The second thing is that very often the way we've done conservation Kim, is we've given money to WWF or some other organisation who have huge overheads and a very little amount of money actually lands on the ground on the project.

Now, the thing is that biodiversity has always been treated as a cinderella, we have to give money. Some of it gets stuck in the overheads in organisations, a little bit of it gets onto the ground and that, if you go to the Minister of Finance in a country, they often say "Oh God, conservation is constantly give, give, give. we never get anything back".

And so consequently you know, tourism for example, many of whom who.. tourists from around the world want to see beautiful places, they want to see kangaroos, they want to see a kiwi and so on.

Then there are pharmaceutical companies who say you know, all the drugs that you and I have taken over our lives, most of them came from plants. That is biodiversity being turned into something useful to human beings and puts a.. you know, gives biodiversity a real value.

But the bottom line is this, that unless increasingly biodiversity has a value to the man standing right on the border of a national park or wherever he is, who's got a machete in his hand and it's of value to him, he's going to chop it down.

Kim Hill: Well, Yeah, except that in order to make a beautiful place accessible to both tourists and pharmaceutical companies, you might have to build a motorway through it?

Swingland: Well, you might but I mean, that's an assumption. most of the places I know, increasingly tourists are much more intrepid than you think and are much more like New Zealanders. They're a fairly intrepid group of people and they're happy to go to a place that's kept its wildness if they have to walk there.

Kim Hill: But of course we have this dilemma in new zealand and presumably there are other places in the world which may echo it. In order to allow people to see our beautiful places, we run the risk of environmental degradation. They tromp all the way through it and they want to go to the toilet?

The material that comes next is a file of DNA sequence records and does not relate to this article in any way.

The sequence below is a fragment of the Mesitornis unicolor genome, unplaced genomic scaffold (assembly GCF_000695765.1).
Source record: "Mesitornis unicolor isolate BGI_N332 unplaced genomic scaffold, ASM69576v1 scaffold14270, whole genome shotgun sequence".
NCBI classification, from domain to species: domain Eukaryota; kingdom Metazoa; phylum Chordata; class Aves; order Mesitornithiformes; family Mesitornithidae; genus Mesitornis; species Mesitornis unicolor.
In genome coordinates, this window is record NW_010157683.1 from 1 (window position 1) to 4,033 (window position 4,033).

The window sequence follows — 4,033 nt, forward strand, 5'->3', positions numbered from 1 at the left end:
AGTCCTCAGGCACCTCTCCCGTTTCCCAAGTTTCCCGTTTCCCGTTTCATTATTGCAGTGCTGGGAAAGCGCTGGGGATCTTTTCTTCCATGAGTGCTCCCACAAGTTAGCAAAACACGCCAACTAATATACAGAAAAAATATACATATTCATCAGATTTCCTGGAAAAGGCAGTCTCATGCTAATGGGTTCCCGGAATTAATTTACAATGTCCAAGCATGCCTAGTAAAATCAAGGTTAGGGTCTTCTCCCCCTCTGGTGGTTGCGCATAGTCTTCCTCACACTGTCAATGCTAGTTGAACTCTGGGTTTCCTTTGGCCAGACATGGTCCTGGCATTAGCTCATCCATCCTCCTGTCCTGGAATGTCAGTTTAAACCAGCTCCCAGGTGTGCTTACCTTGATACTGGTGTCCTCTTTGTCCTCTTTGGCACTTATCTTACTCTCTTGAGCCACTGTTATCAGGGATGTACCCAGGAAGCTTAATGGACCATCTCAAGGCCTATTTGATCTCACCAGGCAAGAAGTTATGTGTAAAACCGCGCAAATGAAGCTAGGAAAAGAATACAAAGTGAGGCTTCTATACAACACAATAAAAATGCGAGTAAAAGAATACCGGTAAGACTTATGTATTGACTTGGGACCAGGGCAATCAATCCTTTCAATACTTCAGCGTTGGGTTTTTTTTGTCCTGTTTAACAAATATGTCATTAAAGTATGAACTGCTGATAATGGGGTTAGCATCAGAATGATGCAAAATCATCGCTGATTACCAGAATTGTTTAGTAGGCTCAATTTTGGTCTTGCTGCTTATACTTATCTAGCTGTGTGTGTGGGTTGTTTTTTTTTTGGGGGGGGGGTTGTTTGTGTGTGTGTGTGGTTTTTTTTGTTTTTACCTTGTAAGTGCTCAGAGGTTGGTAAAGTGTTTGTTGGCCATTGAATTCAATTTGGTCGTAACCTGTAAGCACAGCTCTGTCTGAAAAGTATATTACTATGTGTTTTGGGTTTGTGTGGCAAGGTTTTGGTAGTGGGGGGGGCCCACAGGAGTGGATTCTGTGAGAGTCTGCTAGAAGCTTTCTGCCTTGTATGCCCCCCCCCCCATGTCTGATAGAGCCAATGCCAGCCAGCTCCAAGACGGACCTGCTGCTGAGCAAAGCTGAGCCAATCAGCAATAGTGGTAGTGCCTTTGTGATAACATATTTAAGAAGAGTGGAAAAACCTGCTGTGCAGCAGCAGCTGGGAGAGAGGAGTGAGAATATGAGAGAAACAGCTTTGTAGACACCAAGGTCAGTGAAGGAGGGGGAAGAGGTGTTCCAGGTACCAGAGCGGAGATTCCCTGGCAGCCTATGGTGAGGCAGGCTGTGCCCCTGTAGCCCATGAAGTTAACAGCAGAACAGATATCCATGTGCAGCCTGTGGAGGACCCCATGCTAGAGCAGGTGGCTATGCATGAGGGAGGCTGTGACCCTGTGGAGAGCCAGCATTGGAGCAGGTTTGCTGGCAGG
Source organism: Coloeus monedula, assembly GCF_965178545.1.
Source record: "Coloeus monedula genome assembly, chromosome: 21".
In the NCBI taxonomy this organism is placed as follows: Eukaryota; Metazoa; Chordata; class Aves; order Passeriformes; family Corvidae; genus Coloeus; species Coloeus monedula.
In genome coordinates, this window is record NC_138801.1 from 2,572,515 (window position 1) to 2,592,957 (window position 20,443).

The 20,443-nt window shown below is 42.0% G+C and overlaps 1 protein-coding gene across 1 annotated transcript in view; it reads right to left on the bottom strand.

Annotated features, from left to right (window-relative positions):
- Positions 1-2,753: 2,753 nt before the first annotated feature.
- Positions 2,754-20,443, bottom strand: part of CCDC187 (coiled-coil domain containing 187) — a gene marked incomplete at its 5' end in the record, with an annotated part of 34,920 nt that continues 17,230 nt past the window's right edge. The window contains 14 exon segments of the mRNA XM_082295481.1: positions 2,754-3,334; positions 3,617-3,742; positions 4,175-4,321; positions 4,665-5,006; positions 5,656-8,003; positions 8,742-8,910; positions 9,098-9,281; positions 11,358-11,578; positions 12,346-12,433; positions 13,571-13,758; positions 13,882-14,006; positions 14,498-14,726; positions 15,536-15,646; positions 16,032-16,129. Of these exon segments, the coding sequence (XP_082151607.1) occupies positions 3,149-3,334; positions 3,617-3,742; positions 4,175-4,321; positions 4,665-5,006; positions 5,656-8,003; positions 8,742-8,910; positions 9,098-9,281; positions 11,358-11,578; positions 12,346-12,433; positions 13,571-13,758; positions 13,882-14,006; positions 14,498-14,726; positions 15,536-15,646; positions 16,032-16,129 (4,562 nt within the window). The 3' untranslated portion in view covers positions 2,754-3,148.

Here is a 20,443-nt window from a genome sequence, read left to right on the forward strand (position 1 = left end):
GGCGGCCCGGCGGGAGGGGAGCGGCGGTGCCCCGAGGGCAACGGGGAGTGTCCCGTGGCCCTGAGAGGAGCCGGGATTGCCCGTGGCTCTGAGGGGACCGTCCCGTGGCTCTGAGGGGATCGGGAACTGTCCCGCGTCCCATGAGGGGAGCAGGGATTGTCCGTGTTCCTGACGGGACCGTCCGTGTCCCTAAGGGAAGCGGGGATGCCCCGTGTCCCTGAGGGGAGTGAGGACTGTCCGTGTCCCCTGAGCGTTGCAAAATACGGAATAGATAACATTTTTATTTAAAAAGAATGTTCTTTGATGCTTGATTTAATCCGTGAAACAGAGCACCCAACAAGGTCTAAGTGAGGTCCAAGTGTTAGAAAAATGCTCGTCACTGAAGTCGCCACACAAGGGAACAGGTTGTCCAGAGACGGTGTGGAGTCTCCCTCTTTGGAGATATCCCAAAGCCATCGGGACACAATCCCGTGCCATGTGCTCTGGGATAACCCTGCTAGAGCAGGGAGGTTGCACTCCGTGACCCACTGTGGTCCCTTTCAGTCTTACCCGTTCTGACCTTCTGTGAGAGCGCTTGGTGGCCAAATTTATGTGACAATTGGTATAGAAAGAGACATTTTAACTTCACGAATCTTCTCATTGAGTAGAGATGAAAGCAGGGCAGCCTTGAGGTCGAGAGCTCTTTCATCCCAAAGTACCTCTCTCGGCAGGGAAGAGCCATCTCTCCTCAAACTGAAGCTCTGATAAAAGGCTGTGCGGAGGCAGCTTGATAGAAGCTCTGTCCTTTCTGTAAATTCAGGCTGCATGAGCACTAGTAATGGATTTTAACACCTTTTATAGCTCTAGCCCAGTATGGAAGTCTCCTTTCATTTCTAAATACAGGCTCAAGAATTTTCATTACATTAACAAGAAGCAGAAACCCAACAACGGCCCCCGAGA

Swingland: Absolutely, absolutely. Let me go to the extreme example, Galapagos. It creates more foreign income for the republic of Ecuador than the oil that they've got but you can't allow any more people to go there.. it's up to about 70,000 now.. because it simply cannot cope with the number of people and literally it's wearing out. The paths are now something like 18 inches below the surface of the island.

Kim Hill: All right. Now, who's in charge of setting that limit?

Swingland: The government through the National Parks Service.

Kim Hill: But the government is making a nice living out of it. the government is making money, so what provokes a government to say no, no more people?

Swingland: Because of the international pressure that comes on the government if they opened the floodgates because it's quite clear five times as many people could go there and five times as many people want to go there.

Kim Hill: And what's to stop the Galapagos government saying you have to give us a whole lot of money to make up for us closing the doors because we're reliant on the income from here?

Swingland: Right. so what they do, exactly that. What they do is they've increased it now so that when you land with a group of other people you have to produce dollars from your pocket; U.S. dollars, and it's about $200 per person to get in, even if you're on a tour, to get in and they're going to raise that to $300. But still at the end of the day it's not the money, it's the number of feet.

Kim Hill: No, no, no, but that's what I mean.

So what's to stop the Galapagos government saying look the rest of the world, you seem to care so deeply about the Galapagos islands, and we've seen this happening all over the world, the rest of the world or the rest of the country..